I do have a couple crosses with capensis (hope to get more as my alba is flowering), including tokaiensis x capensis, sp. Lantau x capensis, and aliciae x capensis. None of the seeds from the cape side got the chance to ripen as the plants happened to be from my outside population, and the crosses done late in the year, but maybe this year....
This one was a disappointment:
This was supposed to be sp. Lantau Island x madagascariensis. turns out, if the light is just a little lower, Lantau leaves easily fool. The flowers are producing seeds, so this is one more I must find a way to retry.
On the other hand, speaking of capensis crosses (see above post), here is the VERY successful: s. Lantau Island x capensis typical
I also have done both-way crosses using capensis alba just over the past couple days with Lantau, spat Fraser, brevifolia, and hopefully soon I will try aliciae, intermedia, maybe tokaiensis of spat Tamlin, and if I'm lucky: D. 'Dreamsicle' x capensis alba.
I like the s. Lantau Island x capensis. Those are some ambitious sounding cape crosses. Imagining capensis x brevifolia certainly makes me wonder. This is always an interesting thread.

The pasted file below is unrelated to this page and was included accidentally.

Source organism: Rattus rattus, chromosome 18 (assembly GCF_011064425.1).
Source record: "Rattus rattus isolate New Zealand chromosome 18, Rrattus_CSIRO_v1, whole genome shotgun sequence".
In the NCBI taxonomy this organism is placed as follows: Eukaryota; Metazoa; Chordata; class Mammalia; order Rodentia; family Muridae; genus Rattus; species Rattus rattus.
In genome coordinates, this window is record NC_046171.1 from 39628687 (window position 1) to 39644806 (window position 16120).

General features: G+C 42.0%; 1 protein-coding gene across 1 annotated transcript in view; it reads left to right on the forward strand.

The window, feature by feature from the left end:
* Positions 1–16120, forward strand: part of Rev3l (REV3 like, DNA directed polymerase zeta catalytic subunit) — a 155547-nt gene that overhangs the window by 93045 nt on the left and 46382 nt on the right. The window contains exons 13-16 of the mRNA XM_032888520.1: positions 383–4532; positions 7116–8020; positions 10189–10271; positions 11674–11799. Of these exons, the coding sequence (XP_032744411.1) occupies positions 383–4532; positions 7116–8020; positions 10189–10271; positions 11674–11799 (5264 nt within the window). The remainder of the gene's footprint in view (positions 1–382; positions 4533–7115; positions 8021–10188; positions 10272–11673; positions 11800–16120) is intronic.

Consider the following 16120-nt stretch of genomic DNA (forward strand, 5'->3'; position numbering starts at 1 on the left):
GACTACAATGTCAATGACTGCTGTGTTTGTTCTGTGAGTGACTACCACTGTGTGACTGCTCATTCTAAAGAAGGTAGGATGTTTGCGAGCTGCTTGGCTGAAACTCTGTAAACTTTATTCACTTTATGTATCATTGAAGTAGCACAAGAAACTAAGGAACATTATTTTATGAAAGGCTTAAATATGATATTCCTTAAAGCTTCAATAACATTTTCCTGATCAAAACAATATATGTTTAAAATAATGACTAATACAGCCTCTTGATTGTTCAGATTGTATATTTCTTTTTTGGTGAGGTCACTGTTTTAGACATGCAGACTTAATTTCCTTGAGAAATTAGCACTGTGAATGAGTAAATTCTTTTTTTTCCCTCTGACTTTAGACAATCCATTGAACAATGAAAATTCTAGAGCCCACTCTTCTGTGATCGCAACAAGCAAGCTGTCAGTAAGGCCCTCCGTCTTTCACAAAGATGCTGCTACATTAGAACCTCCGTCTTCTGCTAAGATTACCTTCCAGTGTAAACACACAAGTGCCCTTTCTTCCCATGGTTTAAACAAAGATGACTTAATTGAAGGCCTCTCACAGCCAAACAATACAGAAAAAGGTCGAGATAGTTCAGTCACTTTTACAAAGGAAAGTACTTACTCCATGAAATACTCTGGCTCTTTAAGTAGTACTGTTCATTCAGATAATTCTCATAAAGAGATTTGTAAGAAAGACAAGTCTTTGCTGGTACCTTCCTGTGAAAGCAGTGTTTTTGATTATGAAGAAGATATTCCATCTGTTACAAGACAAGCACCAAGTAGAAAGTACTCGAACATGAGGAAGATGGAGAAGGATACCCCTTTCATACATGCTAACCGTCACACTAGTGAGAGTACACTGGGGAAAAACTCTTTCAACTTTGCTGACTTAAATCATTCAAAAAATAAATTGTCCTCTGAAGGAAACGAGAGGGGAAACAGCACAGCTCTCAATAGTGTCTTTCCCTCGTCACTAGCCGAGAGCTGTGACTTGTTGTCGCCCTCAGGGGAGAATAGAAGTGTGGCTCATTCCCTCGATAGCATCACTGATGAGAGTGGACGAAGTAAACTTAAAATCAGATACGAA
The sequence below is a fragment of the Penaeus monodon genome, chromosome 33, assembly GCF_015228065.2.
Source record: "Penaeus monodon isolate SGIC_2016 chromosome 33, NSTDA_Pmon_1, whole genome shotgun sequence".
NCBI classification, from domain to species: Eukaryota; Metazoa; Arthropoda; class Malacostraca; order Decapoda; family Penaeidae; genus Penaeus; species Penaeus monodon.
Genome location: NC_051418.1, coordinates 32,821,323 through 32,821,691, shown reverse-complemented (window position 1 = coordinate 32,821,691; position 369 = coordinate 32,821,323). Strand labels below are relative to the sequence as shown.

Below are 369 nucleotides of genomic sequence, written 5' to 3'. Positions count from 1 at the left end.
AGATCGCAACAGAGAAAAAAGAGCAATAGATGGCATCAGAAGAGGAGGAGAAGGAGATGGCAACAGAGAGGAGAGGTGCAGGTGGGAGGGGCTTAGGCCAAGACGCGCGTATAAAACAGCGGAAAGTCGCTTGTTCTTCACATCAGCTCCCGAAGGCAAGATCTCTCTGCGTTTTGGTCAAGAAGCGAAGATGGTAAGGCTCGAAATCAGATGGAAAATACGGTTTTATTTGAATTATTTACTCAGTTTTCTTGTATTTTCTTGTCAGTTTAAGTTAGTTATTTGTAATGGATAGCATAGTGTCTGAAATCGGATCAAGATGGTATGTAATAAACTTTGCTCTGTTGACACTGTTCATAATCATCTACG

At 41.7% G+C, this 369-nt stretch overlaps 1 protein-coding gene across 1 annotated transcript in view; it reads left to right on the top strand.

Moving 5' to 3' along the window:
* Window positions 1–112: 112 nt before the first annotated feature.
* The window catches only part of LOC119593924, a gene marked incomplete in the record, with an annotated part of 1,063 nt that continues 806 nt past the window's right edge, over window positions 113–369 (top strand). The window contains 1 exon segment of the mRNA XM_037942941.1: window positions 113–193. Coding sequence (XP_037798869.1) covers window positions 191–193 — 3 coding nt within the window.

A cold one that is not cold is scarcely a one at all. - SB
The leaves continue to get longer on the Lantau x cape, too. Also forgot to update: I also recently tried two-way crosses involving the cape alba with D. affinis and aliciae, along with various spatulata/tokaiensis varieties.
OMG! These are turning out fantastic! Have you tried any leaf cuttings? And when can we expect hcarltons hybrids to hit the mass market?
My Grow/Want Lists
-The horticulturalist formerly known as Shortbus-
I already sell extras on ebay, and advertise on other forums where sales are allowed. I have plenty of extras of a lot of the spatulata x tokaiensis type crosses, and a few extras of many of the others too.
Also, side note: with the filiformis FL giant flowering recently, I attempted crosses between it and D. capensis alba, sp. Lantau Island, and most exciting as it appears may have worked at least one direction: affinis.
The natalensis x tokaiensis began flowering, petals are smaller and more rounded than the seed parent, and a darker shade of pink, so this confirms it as a successful cross!
Also, not a spectacular hybrid, but a new spatulata form made by crossing 'Tamlin' with "Pink flower, Royal National Park, Sydney." The resulting plants are larger than the pink flower plants, and have intermediate flower colors, resulting in a nice mauve, pale pink color.